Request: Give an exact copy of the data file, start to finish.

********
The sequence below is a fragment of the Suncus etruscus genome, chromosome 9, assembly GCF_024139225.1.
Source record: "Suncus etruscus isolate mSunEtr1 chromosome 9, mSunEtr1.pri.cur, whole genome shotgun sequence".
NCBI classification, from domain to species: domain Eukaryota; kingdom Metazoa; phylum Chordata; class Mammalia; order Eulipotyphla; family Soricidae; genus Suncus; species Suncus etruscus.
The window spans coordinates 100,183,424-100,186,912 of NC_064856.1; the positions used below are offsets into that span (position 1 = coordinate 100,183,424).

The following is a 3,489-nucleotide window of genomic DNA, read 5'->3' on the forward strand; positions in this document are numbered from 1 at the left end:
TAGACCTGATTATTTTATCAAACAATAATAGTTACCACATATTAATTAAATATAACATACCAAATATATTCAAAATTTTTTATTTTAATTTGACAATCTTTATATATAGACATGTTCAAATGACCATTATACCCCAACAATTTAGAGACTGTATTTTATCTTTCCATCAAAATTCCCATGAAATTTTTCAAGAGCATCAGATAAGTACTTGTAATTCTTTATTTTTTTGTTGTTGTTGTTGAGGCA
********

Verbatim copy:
The sequence below is a fragment of the Suncus etruscus genome, chromosome 9, assembly GCF_024139225.1.
Source record: "Suncus etruscus isolate mSunEtr1 chromosome 9, mSunEtr1.pri.cur, whole genome shotgun sequence".
NCBI classification, from domain to species: domain Eukaryota; kingdom Metazoa; phylum Chordata; class Mammalia; order Eulipotyphla; family Soricidae; genus Suncus; species Suncus etruscus.
The window spans coordinates 100,183,424-100,186,912 of NC_064856.1; the positions used below are offsets into that span (position 1 = coordinate 100,183,424).

The following is a 3,489-nucleotide window of genomic DNA, read 5'->3' on the forward strand; positions in this document are numbered from 1 at the left end:
TAGACCTGATTATTTTATCAAACAATAATAGTTACCACATATTAATTAAATATAACATACCAAATATATTCAAAATTTTTTATTTTAATTTGACAATCTTTATATATAGACATGTTCAAATGACCATTATACCCCAACAATTTAGAGACTGTATTTTATCTTTCCATCAAAATTCCCATGAAATTTTTCAAGAGCATCAGATAAGTACTTGTAATTCTTTATTTTTTTGTTGTTGTTGTTGAGGCA